TA, CYA, and minor staining

Problems relating to pH and total alkalinity.
Increase ph, increase TA. Reduce pH, reduce TA.
pH chemistry advice and techniques for the pool.
rmiller111
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TA, CYA, and minor staining

Postby rmiller111 » Fri 10 Aug, 2007 09:30

I recently installed an inground pool, and filled it with well water and my total alkalinity is pretty high. I've already bought muriatic acid and expect to follow the procedure posted here to lower it, but based on some of the comments, it may not be necessary.

Last night I bought a six way test here are the results.

FC - 2
PH - 7.2
TA - 220
Hardness - 250
CYA - <30

I only filled the pool about 12 days ago, and did the initial testing 7 days ago. The pool guy who helped with the construction process added some PH lowering after the initial tests came back at 7.8. I ran the pump through filter for 2 days, then did the initial shock based on his instructions. I then turned on the auto chlorinator to a setting that he recommended.


The water looks perfect and the temperature is already at 84. The water bugs that initially were seen, have all been caught in the strainers (how did they get there anyway?)

I've been testing the Free Chlorine every day, and its gone from above 3 after the shock(Sun.) down to 1 by Wed, I adjusted the auto chlorinator, and the FC is back up to 2.

Since I seem to be holding chlorine pretty well, I'm wondering if I should wait to see how the pool behaves in the next few weeks before messing with the TA.

Also, I have only minor discoloration of some of the plastic parts around the skimmer, light niche. It's a light yellow or brown, vs. the bright white, but again, its very minor. Is this the type of stain that would require Ascorbic acid treatments, or more drastic chelation?

So, the questions are:

1. Should I attempt to lower TA, wait, or forget about it?
2. Is my CYA level too low, or should I leave that alone too?
3. Thoughts on the staining?

Thanks,


Rob
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Postby chem geek » Fri 10 Aug, 2007 13:24

The high TA is only a problem if you find the pH rising or if you intend to keep the pool above 7.4 or so in pH since it will have a tendency to scale if the pH rises too much. Since your pH is low, I suspect you are using Trichlor pucks in your automatic chlorinator, is that right? If so, realize that for every 1 ppm Free Chlorine (FC) added by the Trichlor, it also adds 0.6 ppm to Cyanuric Acid (CYA). Unless you have a lot of splash-out and backwashing and a smaller (< 10,000 gallon) pool or a short swim season or use a pool cover to keep out the sun's UV rays, then you will likely have your CYA rise over time.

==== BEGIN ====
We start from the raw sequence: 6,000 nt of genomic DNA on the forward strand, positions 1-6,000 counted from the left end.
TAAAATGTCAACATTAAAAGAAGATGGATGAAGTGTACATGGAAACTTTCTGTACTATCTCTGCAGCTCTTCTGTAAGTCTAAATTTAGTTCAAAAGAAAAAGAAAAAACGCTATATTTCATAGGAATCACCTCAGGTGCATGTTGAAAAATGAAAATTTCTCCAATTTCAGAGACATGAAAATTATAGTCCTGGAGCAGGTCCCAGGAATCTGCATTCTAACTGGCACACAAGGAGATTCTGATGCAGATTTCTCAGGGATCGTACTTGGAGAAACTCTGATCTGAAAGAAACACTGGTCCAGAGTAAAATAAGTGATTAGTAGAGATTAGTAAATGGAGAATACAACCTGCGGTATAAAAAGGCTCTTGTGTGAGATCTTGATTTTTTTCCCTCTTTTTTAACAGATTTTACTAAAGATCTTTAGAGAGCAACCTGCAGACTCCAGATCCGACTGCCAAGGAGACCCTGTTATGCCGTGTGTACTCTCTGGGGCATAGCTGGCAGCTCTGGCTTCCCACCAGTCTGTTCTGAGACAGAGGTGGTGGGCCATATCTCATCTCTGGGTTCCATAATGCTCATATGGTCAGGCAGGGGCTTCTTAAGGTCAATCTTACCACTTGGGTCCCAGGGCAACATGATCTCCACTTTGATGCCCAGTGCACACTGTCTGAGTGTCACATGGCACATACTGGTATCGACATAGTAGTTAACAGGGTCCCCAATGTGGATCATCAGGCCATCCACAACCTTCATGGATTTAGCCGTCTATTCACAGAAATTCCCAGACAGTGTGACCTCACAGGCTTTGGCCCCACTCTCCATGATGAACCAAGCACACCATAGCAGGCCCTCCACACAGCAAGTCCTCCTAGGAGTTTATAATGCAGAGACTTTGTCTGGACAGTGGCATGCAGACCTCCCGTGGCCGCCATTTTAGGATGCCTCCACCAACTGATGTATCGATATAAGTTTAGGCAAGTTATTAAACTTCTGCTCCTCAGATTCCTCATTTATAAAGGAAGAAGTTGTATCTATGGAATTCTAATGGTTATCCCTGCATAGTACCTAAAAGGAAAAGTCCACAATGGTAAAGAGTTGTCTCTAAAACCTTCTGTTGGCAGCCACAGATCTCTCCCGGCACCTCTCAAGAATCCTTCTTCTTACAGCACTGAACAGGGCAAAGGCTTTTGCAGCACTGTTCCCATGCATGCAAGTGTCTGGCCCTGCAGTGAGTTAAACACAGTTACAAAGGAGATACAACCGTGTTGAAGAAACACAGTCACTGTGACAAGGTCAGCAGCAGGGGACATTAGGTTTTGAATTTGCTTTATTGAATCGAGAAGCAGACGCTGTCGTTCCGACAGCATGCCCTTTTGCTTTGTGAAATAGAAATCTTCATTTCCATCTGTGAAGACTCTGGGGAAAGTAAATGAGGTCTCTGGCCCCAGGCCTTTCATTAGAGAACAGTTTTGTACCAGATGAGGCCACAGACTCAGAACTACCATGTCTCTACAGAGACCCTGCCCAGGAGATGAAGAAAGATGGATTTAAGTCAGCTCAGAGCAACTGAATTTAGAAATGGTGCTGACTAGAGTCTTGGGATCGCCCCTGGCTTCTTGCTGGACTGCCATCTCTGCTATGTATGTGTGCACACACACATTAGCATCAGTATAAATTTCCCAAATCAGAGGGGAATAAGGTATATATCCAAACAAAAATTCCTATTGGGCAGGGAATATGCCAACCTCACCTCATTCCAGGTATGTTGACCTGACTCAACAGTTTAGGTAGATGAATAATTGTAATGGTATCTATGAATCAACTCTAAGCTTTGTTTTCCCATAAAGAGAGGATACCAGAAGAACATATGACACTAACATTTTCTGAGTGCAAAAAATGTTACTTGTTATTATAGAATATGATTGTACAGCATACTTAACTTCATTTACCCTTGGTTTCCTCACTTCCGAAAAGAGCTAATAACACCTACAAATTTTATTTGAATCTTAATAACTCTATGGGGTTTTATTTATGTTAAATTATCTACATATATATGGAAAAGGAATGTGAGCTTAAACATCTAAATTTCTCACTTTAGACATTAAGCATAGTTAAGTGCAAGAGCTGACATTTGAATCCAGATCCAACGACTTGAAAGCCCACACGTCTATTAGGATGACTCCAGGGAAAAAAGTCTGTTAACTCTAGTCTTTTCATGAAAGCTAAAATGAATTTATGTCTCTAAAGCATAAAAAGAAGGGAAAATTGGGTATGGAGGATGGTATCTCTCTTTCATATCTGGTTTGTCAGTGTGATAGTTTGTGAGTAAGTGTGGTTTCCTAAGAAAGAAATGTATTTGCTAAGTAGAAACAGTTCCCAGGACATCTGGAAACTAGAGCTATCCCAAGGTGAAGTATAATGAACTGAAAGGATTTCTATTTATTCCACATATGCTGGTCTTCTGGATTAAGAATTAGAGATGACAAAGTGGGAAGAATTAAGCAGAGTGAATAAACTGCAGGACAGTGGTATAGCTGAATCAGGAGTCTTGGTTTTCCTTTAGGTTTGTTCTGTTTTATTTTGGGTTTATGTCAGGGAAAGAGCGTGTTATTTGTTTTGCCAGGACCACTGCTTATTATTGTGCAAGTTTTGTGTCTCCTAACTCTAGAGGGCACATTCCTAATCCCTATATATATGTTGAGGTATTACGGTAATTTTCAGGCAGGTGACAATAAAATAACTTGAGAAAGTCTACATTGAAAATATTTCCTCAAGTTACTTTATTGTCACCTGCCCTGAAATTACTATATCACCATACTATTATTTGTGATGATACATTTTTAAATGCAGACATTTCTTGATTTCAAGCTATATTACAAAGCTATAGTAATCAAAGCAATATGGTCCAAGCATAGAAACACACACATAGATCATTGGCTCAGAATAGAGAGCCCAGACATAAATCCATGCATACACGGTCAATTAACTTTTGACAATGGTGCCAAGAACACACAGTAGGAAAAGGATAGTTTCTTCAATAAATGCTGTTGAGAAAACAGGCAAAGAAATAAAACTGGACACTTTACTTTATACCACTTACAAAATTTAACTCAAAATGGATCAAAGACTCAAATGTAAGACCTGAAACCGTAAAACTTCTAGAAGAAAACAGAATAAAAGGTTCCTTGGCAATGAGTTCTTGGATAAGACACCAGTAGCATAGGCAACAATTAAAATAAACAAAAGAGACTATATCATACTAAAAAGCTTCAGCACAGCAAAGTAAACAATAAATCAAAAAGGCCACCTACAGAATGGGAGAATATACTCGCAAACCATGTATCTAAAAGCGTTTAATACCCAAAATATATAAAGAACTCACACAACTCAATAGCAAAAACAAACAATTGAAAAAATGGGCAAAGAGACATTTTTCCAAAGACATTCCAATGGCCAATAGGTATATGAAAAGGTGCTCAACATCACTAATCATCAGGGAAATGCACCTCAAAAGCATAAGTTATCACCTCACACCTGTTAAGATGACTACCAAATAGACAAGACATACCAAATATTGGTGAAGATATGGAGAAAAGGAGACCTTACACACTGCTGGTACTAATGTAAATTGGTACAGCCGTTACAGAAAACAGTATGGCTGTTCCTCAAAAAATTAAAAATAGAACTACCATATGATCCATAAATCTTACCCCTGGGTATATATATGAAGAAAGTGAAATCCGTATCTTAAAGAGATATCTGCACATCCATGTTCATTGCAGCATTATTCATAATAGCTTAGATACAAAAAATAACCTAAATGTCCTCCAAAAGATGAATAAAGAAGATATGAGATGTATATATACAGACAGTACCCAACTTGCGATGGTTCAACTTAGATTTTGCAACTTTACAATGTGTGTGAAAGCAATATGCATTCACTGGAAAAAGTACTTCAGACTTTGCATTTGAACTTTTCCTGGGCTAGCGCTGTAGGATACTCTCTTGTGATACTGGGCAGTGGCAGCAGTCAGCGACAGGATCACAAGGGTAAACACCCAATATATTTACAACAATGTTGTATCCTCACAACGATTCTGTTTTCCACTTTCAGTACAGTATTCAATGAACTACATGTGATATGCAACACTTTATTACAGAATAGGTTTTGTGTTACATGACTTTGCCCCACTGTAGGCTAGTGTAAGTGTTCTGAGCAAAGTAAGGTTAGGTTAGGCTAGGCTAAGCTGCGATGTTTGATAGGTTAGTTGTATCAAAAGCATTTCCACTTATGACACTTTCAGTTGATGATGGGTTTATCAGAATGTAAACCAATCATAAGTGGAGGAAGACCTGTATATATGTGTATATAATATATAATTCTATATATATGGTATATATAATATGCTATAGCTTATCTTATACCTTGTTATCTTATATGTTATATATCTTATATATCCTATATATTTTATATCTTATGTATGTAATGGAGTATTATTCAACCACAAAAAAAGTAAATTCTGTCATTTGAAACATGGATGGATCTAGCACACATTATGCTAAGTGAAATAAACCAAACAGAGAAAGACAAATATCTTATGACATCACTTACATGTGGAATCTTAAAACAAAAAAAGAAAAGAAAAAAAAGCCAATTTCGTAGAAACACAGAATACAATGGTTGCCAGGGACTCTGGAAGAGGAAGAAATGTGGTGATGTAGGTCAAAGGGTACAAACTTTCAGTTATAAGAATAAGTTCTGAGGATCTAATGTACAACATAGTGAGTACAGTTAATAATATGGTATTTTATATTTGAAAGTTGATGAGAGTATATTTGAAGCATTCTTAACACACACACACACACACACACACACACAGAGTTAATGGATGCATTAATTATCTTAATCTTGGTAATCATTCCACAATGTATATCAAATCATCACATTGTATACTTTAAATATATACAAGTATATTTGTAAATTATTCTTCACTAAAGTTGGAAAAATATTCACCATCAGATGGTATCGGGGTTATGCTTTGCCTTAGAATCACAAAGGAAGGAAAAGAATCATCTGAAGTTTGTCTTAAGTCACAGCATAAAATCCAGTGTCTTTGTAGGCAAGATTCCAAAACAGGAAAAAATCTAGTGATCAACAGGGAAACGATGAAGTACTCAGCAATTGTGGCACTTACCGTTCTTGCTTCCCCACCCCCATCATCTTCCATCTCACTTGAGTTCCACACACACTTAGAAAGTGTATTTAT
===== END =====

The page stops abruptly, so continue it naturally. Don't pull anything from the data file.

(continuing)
You will need to raise your FC level as the CYA level rises unless you use a weekly maintenance dose of PolyQuat 60 algaecide. The FC level target should be 11.5% of the CYA level and certainly should never get below the minimum of 7.5% of the CYA level unless you use the algaecide (in which case just keep a 3 ppm FC level regardless of CYA until the CYA gets to 150 ppm at which point you'll need to drain/refill to lower it anyway, especially if you have a plaster pool).

As for the CYA level, 30 ppm is OK unless you have a lot of direct sunlight. See how your FC drops during the day. If it drops more than 40% of its initial value on a day when you aren't using the pool, then you can try raising it to 50 ppm, but as stated above it will rise on its own if you are using Trichlor pucks.

You can prevent the rise in CYA by using unscented bleach or chlorinating liquid instead of the Trichlor pucks (and instead of Cal-Hypo which raises calcium hardness). If you want to automate its introduction rather than having to add it every day or two, you can get The Liquidator to automatically add the chlorine to the pool.

I'm not sure on the staining of the plastic -- it does sound like it might be metal staining so you can have your pool water tested at a pool store for metals (iron, copper) and then do an ascorbic acid and sequestrant treatment. Since the ascorbic acid requires the chlorine to be very low (FC < 1 ppm), you should add the PolyQuat 60 algaecide before doing that treatment to ensure you don't get algae while treating for the stain.

Richard
rmiller111
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Joined: Fri 10 Aug, 2007 09:11
Location: Kalamazoo, MI

Postby rmiller111 » Mon 13 Aug, 2007 09:19

Thanks Richard,

This is a vinyl lined pool, and I am using trichlor pucks in an auto chlorinator. The pool is approx. 23K gallons, and I've gone through 10 pucks in the first week. So I can see how after a year or two the build up of CYA could be a problem. I am using EZ Chlor Algeacide Plus ( a 60% polyquat) so I think I'll follow my weekly maintenance plan and just test for cya once in a while. I've been putting in about 5 oz. once a week.